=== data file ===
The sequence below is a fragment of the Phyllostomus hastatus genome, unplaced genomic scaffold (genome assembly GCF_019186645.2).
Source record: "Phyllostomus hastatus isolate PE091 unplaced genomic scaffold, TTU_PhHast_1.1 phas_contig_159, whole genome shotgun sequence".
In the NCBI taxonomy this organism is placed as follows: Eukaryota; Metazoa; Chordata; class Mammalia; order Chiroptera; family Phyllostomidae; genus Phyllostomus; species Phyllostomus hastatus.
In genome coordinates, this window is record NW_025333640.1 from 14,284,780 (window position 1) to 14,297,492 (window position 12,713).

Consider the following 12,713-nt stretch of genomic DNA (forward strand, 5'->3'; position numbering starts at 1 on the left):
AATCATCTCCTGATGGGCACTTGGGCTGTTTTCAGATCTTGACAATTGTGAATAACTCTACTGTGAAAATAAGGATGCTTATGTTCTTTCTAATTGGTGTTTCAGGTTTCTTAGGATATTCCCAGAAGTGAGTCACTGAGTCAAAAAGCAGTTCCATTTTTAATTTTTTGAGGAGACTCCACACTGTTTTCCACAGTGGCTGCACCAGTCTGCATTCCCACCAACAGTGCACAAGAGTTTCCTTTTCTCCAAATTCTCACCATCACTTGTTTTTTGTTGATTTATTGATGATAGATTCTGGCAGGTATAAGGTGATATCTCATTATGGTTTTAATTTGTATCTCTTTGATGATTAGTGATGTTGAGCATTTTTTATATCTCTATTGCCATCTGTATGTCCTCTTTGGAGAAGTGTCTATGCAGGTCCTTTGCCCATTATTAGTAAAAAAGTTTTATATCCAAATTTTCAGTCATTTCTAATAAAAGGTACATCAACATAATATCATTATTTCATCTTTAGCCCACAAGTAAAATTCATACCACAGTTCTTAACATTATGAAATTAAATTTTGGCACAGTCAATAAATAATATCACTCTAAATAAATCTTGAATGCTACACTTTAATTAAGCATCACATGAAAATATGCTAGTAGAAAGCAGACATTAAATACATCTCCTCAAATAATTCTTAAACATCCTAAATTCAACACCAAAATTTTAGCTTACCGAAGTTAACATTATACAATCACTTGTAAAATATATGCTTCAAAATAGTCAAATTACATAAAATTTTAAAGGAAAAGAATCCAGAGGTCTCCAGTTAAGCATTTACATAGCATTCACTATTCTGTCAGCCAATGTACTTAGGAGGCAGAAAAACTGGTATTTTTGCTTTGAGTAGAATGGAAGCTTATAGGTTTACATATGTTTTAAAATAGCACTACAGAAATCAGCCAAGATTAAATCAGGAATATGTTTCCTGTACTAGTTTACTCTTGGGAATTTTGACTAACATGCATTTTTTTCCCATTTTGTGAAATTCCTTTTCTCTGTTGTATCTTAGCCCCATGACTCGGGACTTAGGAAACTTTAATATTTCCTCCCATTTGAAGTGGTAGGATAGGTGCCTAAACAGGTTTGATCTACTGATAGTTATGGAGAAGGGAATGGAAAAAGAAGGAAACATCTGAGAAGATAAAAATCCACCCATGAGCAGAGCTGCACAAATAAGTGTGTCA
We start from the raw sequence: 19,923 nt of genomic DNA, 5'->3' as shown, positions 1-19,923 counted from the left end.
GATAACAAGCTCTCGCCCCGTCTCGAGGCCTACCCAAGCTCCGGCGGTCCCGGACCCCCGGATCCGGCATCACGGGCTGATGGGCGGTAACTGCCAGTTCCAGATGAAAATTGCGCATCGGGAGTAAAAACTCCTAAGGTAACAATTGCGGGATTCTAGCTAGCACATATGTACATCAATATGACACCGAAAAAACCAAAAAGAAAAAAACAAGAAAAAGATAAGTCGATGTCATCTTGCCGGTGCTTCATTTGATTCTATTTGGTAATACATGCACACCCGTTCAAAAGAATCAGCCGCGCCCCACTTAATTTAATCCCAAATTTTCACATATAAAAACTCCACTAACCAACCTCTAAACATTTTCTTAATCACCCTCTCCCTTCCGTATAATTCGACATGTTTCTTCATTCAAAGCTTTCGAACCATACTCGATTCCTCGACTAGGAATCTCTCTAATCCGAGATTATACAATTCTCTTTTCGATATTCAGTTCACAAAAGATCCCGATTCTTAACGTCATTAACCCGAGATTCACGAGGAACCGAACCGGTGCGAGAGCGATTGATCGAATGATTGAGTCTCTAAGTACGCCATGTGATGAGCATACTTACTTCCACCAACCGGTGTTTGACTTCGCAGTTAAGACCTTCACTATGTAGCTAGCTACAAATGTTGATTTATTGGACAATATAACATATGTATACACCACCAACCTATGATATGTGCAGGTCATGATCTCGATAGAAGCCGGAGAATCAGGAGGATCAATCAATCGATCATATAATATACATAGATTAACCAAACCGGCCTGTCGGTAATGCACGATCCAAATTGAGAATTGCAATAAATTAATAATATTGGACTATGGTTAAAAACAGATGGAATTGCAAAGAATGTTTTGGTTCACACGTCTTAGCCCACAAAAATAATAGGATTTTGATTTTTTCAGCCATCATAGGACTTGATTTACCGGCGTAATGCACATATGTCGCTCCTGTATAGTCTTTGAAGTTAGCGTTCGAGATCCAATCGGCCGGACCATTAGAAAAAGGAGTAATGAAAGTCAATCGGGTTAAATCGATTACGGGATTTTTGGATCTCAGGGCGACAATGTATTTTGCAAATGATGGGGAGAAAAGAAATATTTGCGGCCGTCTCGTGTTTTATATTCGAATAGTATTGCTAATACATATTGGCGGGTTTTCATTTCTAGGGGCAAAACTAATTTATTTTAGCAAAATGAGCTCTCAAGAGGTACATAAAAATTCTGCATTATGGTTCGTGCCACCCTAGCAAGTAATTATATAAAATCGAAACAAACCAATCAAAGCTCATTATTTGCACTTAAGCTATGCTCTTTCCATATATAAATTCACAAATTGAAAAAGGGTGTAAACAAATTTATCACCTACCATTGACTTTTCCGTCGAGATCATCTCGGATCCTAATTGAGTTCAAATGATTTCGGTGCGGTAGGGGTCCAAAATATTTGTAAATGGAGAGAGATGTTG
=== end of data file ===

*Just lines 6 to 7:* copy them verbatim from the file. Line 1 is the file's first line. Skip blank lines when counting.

AATCATCTCCTGATGGGCACTTGGGCTGTTTTCAGATCTTGACAATTGTGAATAACTCTACTGTGAAAATAAGGATGCTTATGTTCTTTCTAATTGGTGTTTCAGGTTTCTTAGGATATTCCCAGAAGTGAGTCACTGAGTCAAAAAGCAGTTCCATTTTTAATTTTTTGAGGAGACTCCACACTGTTTTCCACAGTGGCTGCACCAGTCTGCATTCCCACCAACAGTGCACAAGAGTTTCCTTTTCTCCAAATTCTCACCATCACTTGTTTTTTGTTGATTTATTGATGATAGATTCTGGCAGGTATAAGGTGATATCTCATTATGGTTTTAATTTGTATCTCTTTGATGATTAGTGATGTTGAGCATTTTTTATATCTCTATTGCCATCTGTATGTCCTCTTTGGAGAAGTGTCTATGCAGGTCCTTTGCCCATTATTAGTAAAAAAGTTTTATATCCAAATTTTCAGTCATTTCTAATAAAAGGTACATCAACATAATATCATTATTTCATCTTTAGCCCACAAGTAAAATTCATACCACAGTTCTTAACATTATGAAATTAAATTTTGGCACAGTCAATAAATAATATCACTCTAAATAAATCTTGAATGCTACACTTTAATTAAGCATCACATGAAAATATGCTAGTAGAAAGCAGACATTAAATACATCTCCTCAAATAATTCTTAAACATCCTAAATTCAACACCAAAATTTTAGCTTACCGAAGTTAACATTATACAATCACTTGTAAAATATATGCTTCAAAATAGTCAAATTACATAAAATTTTAAAGGAAAAGAATCCAGAGGTCTCCAGTTAAGCATTTACATAGCATTCACTATTCTGTCAGCCAATGTACTTAGGAGGCAGAAAAACTGGTATTTTTGCTTTGAGTAGAATGGAAGCTTATAGGTTTACATATGTTTTAAAATAGCACTACAGAAATCAGCCAAGATTAAATCAGGAATATGTTTCCTGTACTAGTTTACTCTTGGGAATTTTGACTAACATGCATTTTTTTCCCATTTTGTGAAATTCCTTTTCTCTGTTGTATCTTAGCCCCATGACTCGGGACTTAGGAAACTTTAATATTTCCTCCCATTTGAAGTGGTAGGATAGGTGCCTAAACAGGTTTGATCTACTGATAGTTATGGAGAAGGGAATGGAAAAAGAAGGAAACATCTGAGAAGATAAAAATCCACCCATGAGCAGAGCTGCACAAATAAGTGTGTCA
We start from the raw sequence: 19,923 nt of genomic DNA, 5'->3' as shown, positions 1-19,923 counted from the left end.